When Williams entered the French Open in May, her first Grand Slam action in 16 months, she was not seeded by the French tennis federation. She wound up beating the women ranked No. 11 and No. 17 en route to reaching the fourth round. But because of an injured pectoral muscle, Williams pulled out of Roland Garros before what would have been a showdown against five-time major champion Maria Sharapova.

The U.S. Tennis Association says it does intend to seed Williams for the U.S. Open, which begins in August. That is part of a new plan, first reported by The New York Times, to take into account if a pregnancy affected a player’s ranking.

“Pregnancy will not be penalized,” USTA spokesman Chris Widmaier said. “If Serena Williams enters the 2018 U.S. Open, the USTA will recognize her accomplishments, recognize her return to the workplace and will seed her, regardless of what her ranking is.”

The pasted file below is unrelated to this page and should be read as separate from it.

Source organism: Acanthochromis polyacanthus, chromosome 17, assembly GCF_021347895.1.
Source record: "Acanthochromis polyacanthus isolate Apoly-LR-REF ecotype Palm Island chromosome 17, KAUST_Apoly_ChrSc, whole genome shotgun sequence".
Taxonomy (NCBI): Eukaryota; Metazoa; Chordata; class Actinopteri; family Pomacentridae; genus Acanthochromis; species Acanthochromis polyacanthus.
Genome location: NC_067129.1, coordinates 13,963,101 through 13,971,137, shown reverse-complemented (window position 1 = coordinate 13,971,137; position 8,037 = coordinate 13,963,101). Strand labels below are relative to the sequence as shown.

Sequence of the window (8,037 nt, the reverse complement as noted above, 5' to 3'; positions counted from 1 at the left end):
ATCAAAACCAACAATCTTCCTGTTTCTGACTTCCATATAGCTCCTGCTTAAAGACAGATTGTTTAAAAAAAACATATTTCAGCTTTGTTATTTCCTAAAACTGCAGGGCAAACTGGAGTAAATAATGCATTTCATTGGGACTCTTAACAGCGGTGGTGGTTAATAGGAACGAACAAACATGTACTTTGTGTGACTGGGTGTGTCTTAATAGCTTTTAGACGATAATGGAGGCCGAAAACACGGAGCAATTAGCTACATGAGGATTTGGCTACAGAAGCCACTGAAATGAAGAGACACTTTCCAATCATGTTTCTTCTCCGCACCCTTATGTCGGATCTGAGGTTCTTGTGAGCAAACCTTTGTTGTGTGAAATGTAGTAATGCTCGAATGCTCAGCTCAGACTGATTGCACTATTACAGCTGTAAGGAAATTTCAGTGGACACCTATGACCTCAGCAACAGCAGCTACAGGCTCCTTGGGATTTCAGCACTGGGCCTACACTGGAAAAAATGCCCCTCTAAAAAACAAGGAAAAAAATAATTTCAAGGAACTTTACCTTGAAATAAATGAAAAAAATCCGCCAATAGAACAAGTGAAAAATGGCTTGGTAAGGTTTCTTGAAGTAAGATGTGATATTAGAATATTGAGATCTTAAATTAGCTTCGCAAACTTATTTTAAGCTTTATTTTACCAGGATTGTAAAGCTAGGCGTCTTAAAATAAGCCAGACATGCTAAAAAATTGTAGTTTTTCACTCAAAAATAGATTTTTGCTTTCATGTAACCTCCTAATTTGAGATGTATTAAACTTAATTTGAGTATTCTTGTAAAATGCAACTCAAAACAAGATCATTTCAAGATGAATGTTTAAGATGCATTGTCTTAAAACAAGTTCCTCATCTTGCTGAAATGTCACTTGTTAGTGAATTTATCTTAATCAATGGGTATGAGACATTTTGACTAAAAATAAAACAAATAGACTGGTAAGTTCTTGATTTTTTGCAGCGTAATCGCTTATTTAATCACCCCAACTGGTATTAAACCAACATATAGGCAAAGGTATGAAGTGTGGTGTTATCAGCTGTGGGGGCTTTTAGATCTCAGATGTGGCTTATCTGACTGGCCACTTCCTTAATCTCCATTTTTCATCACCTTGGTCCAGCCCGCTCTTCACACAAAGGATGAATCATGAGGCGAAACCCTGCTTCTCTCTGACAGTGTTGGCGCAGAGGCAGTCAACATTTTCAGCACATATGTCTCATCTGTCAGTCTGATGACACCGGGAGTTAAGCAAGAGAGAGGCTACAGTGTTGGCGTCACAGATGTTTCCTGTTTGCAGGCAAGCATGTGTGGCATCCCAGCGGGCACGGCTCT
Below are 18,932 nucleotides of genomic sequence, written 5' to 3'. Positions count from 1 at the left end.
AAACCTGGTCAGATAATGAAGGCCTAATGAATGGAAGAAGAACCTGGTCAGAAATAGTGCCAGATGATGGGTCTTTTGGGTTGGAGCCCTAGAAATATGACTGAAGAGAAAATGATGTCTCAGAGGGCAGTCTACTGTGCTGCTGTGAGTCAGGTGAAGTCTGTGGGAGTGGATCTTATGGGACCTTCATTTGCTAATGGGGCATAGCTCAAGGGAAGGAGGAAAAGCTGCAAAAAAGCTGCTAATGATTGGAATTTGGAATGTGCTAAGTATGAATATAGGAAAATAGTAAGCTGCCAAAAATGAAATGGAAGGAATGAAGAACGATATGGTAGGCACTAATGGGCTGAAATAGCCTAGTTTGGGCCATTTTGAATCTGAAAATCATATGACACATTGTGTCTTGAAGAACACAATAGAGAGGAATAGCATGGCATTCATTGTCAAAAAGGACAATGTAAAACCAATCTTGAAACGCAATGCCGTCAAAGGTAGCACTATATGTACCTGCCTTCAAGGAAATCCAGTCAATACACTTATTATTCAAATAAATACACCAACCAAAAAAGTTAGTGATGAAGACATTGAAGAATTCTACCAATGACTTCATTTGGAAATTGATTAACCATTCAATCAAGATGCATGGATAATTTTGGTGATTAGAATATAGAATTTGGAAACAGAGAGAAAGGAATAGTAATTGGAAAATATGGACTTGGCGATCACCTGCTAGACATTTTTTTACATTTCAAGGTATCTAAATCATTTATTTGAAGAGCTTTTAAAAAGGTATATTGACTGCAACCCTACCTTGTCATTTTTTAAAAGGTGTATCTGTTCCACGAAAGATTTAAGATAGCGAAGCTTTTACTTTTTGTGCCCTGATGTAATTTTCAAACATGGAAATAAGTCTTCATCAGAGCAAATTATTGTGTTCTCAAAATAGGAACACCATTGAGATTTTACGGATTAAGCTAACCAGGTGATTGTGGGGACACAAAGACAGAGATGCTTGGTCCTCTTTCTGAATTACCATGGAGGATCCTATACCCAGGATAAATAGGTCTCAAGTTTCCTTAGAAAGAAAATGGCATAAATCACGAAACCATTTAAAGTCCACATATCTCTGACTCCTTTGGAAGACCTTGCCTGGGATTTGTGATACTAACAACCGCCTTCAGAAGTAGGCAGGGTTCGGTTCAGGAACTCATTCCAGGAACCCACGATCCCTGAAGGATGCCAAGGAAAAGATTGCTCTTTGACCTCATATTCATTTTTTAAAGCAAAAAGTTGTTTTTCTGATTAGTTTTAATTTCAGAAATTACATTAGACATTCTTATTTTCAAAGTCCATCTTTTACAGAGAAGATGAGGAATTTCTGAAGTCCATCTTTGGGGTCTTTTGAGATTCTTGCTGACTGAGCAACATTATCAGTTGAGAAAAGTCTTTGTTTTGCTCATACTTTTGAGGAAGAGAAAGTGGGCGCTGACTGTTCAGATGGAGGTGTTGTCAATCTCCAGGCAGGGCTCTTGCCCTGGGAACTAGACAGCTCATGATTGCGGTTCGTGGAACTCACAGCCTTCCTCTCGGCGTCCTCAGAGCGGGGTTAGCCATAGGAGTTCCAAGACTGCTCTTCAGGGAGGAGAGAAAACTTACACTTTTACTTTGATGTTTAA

One effect of Williams’ being seeded at the All England Club: The 32nd-ranked Dominika Cibulkova, a two-time Wimbledon quarterfinalist and the 2014 Australian Open runner-up, will not benefit from a seeding and could play anyone in the field in the first round.

“I don’t think it’s the right thing to do,” Cibulkova told British broadcaster BBC ahead of Wednesday’s seeding announcement. “I think it’s just not fair.”

No unseeded woman has won the Wimbledon singles championship. Only two unseeded men have raised the trophy at the All England Club: Boris Becker in 1985, and Goran Ivanisevic in 2001.

Aside from the All England Club’s placing of Williams, the women’s seedings align with the rankings. So French Open champion Simona Halep is No. 1, Australian Open Caroline Wozniacki is No. 2, reigning Wimbledon champion Garbine Muguruza is No. 3, and U.S. Open champion Sloane Stephens is No. 4.